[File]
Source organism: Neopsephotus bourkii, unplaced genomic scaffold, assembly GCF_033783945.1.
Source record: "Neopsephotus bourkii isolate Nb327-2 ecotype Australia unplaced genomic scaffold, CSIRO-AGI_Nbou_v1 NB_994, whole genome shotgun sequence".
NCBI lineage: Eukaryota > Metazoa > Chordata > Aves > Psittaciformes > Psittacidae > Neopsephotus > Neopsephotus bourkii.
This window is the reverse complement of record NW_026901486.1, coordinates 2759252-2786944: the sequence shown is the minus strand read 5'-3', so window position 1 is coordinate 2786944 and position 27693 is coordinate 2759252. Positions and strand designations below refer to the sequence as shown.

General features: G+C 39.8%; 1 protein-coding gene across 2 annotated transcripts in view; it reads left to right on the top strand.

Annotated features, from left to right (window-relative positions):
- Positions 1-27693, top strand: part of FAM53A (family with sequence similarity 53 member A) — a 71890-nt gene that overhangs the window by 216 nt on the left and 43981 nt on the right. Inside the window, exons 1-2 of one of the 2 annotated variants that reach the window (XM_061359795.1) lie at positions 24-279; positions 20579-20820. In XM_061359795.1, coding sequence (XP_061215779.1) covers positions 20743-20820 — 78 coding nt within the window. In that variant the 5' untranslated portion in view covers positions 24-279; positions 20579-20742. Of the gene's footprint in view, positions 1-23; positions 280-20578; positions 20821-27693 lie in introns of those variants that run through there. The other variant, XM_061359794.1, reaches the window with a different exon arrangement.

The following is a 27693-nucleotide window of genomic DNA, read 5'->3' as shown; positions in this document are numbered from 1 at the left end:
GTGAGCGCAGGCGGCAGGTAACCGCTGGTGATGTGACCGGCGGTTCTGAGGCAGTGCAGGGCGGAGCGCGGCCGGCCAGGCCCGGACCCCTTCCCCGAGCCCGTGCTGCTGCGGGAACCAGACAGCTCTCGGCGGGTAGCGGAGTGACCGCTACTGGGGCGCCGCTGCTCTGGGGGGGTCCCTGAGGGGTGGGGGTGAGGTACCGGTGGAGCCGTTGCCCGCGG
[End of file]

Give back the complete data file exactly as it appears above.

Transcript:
Source organism: Neopsephotus bourkii, unplaced genomic scaffold, assembly GCF_033783945.1.
Source record: "Neopsephotus bourkii isolate Nb327-2 ecotype Australia unplaced genomic scaffold, CSIRO-AGI_Nbou_v1 NB_994, whole genome shotgun sequence".
NCBI lineage: Eukaryota > Metazoa > Chordata > Aves > Psittaciformes > Psittacidae > Neopsephotus > Neopsephotus bourkii.
This window is the reverse complement of record NW_026901486.1, coordinates 2759252-2786944: the sequence shown is the minus strand read 5'-3', so window position 1 is coordinate 2786944 and position 27693 is coordinate 2759252. Positions and strand designations below refer to the sequence as shown.

General features: G+C 39.8%; 1 protein-coding gene across 2 annotated transcripts in view; it reads left to right on the top strand.

Annotated features, from left to right (window-relative positions):
- Positions 1-27693, top strand: part of FAM53A (family with sequence similarity 53 member A) — a 71890-nt gene that overhangs the window by 216 nt on the left and 43981 nt on the right. Inside the window, exons 1-2 of one of the 2 annotated variants that reach the window (XM_061359795.1) lie at positions 24-279; positions 20579-20820. In XM_061359795.1, coding sequence (XP_061215779.1) covers positions 20743-20820 — 78 coding nt within the window. In that variant the 5' untranslated portion in view covers positions 24-279; positions 20579-20742. Of the gene's footprint in view, positions 1-23; positions 280-20578; positions 20821-27693 lie in introns of those variants that run through there. The other variant, XM_061359794.1, reaches the window with a different exon arrangement.

The following is a 27693-nucleotide window of genomic DNA, read 5'->3' as shown; positions in this document are numbered from 1 at the left end:
GTGAGCGCAGGCGGCAGGTAACCGCTGGTGATGTGACCGGCGGTTCTGAGGCAGTGCAGGGCGGAGCGCGGCCGGCCAGGCCCGGACCCCTTCCCCGAGCCCGTGCTGCTGCGGGAACCAGACAGCTCTCGGCGGGTAGCGGAGTGACCGCTACTGGGGCGCCGCTGCTCTGGGGGGGTCCCTGAGGGGTGGGGGTGAGGTACCGGTGGAGCCGTTGCCCGCGG